Date :Thursday, October 4th, 2018 | Time : 20:12 |ID: 73205 | Print

Challenging the Tyranny of the Status Quo – Husayn Ibn Ali (as) /Exclusive for Shafaqna


Challenging The Tyranny of the Status Quo – Husayn Ibn Ali (as)
Open Discussions in association with Gulf Cultural Club hosted a seminar on the lessons on martyrdom and change from the Karbala epic entitled ‘Challenging the tyranny of the status quo’ this week at Abrar House in London. Speakers at the well attended  event included : Dr Sheikh Saeed Bahmanpour (Scholar), Cannon Dr Andrew Smith (Director of Interfaith Relations and Danjuma Bihari (Community Griot).
The event hosts asserted that “one of the greatest challenges of reformists is to stand up to the cultural, religious or political ailments of their societies. The status quo is often so rigid that people with a religious mission would be frustrated as they face the social diseases inflated by evil forces; consumerism, materialism, immorality, dictatorship and exploitation. But they have a duty to fulfil.” Chairman Shabbir Razvi added that Imam Hussain, the grandson of Prophet Mohammad, sacrificed himself and 72 of his family members and supporters when he challenged the status quo that had developed under the Umayyad dynastical rule. They were all martyred on 10th Muharram 61 AH (680AD).”
Sheikh Mohammad Saeed Bahmanpour, a leading UK based religious cleric and a popular speaker addressed the meeting too. Currently he is the director of interfaith relations at the Islamic Centre of England and a lecturer of Islamic Studies at the Islamic College for Advanced Studies He completed his religious studies in Qum, Iran before he was invited to Cambridge University to teach as a visiting lecturer in the Faculty of Oriental Studies In 1999.
Dr Bahmanpour pointed to Imam Husayn’s patience in addressing the status quo during the time of leadership of his brother Imam Hasan (as) ; wherein he did not rise up against the growing Ummayad oppression of the rebel Governor – Muawiya, with whom a provisional peace treaty had been agreed. Saeed Bahmanpour argued that “in rejecting an oppressive status quo Imam Husayn was mindful of the leadership and seniority of his brother and the importance of not violating the Holy Household of the Prophets true Islamic principles in order to challenge the injustice of the unjust.”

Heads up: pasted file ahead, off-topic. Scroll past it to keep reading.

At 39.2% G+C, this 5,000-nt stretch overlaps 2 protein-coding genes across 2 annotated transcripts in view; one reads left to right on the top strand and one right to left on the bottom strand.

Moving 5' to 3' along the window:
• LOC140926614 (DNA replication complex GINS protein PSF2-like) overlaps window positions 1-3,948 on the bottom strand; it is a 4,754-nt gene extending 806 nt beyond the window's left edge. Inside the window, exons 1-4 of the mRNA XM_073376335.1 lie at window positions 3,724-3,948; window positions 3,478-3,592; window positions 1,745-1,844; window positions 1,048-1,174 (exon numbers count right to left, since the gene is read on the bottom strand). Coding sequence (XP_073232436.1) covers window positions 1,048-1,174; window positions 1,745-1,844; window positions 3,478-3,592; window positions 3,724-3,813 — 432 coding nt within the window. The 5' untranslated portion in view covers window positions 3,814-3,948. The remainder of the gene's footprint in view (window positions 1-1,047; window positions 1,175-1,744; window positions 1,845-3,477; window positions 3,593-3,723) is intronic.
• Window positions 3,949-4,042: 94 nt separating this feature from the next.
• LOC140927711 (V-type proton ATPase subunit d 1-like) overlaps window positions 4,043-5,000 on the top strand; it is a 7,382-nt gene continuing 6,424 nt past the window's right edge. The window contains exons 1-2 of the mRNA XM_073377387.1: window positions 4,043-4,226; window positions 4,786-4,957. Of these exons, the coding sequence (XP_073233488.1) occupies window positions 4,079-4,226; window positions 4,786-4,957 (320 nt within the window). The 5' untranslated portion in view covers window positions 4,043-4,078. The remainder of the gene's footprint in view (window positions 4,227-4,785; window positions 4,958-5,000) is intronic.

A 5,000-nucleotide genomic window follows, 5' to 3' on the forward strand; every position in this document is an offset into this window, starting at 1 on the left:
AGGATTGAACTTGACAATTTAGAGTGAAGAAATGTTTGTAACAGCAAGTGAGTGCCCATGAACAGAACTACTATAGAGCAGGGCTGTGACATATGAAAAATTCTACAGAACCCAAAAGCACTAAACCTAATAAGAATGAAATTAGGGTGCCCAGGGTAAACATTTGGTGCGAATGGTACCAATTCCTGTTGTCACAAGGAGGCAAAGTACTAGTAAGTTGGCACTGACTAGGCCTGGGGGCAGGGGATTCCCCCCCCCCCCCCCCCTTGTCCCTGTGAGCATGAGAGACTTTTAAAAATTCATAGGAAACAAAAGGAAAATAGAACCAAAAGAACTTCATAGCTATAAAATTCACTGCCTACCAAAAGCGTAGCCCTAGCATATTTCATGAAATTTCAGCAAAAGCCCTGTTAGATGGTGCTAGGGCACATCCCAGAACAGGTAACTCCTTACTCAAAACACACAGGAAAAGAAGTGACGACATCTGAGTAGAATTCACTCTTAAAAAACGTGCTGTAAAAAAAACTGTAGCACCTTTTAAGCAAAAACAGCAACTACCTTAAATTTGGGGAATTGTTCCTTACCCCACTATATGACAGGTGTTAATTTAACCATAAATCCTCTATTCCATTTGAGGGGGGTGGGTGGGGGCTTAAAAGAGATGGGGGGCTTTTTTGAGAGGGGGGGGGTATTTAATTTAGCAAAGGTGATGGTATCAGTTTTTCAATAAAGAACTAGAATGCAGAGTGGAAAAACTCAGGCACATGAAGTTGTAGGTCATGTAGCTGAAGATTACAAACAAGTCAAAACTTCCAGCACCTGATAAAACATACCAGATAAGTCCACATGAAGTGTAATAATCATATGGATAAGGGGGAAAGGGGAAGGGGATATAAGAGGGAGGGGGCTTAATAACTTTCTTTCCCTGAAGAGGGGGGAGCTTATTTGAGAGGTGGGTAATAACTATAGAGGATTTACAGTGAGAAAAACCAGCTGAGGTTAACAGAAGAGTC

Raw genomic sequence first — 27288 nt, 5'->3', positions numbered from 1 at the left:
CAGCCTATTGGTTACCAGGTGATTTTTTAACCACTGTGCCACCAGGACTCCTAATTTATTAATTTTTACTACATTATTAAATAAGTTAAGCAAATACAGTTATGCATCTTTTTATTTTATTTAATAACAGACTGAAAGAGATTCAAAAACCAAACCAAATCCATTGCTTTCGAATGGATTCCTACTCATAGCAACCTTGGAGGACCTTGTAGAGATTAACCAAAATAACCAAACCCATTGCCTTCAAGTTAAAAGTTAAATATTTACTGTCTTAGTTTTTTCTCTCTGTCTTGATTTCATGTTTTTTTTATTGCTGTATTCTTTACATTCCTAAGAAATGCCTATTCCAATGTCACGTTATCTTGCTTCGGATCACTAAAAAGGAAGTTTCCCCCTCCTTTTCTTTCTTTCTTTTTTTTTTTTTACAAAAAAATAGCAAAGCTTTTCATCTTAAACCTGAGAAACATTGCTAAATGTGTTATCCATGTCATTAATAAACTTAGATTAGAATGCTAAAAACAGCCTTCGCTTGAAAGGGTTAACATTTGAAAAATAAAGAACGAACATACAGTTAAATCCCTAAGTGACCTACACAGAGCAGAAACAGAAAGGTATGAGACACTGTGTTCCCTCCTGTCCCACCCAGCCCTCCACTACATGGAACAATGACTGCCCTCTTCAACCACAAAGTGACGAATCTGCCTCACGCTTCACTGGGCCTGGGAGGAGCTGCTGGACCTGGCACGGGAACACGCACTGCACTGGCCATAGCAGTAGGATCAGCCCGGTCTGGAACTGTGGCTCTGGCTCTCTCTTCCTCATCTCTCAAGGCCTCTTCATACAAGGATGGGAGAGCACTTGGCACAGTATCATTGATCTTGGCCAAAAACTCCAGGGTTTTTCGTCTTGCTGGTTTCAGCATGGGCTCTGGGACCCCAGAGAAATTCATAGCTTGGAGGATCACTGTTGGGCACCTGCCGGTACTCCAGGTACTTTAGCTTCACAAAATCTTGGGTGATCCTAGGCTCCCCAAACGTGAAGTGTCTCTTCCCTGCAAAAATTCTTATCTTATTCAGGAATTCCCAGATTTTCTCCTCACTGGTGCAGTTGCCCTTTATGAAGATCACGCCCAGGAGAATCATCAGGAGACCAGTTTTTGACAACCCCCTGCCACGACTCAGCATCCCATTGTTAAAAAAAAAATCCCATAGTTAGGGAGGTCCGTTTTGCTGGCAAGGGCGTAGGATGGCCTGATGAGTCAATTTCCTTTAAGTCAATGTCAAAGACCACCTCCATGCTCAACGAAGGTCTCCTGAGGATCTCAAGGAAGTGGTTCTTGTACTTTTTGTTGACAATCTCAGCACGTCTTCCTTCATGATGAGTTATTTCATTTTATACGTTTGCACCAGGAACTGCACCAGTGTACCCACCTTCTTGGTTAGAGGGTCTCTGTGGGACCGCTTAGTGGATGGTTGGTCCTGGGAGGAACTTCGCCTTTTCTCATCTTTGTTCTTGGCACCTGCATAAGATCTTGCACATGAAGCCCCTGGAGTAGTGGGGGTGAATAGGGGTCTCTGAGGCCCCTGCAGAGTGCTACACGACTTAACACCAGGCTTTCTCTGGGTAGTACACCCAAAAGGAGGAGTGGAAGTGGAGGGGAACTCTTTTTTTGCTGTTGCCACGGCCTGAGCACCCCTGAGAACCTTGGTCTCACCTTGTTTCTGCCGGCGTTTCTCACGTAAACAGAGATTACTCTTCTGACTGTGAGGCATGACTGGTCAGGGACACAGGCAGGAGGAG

He added that “Imam Husayn did not rise for martyrdom even during the reign of Muawiya upon taking on the mantle of Imamate after the martyrdom of his brother. Why? Because he was not prepared to break a treaty nor mobilize an army of tens of thousands to shed the blood of masses on a huge scale for what would still might have been perceived as merely a thirst for worldly power. Rather he rise for truth when the Ummayad tyranny had exposed itself absolutely with the illegal appointment of Yazid son of Muawiya as a hereditary ruler, a man totally outside the moral Islamic framework and who represented the violation of treaty.”
Canon Dr. Andrew Smith is the Director of Interfaith Relations for the Bishop of Birmingham. In 2014, at the Bishop of Birmingham’s request, Andrew set up ‘The Birmingham Conversations’ dialogue process which involved people from six different faiths discussing ‘How faith is lived in modern society’. He acknowledged the commitment of Christ to challenging the status quo of his time too, an act for which he too was persecuted. Christian history is also littered with the sacrifice of martyrs, thrown to the lions in Roman amphitheatres, which formed the bedrock for the rise of Christianity.He also responded affirmitavely to questions from the floor which asked him if Christians should oppose British government arms sales to Saudi Arabia and other despots. This in his opinion was a necessary practical challenge to the current immoral status quo of the UK establishment.
Danjuma Bihari,a community scholar, historian, anthropologist and public speaker also spoke at the event. A Windrush activist, a compulsive reader and an advocate for cultural heritage awareness and education Danjuma argued for a broadening of the definition of the term ‘martyrdom’ to include those who fought and died for justice and not just those who died for their faith.
Shabbir Razavi concluded that ” To stand up for freedom, justice, human rights and pluralism is a task that only great people will undertake. Yet everyone is capable of challenging the status quo with the aim of changing the lives of people and granting them free choice, dignity and spirituality.” He said “This is the mission of people of religion today and would best serve the legacy of Imam Al Husayn (as).”
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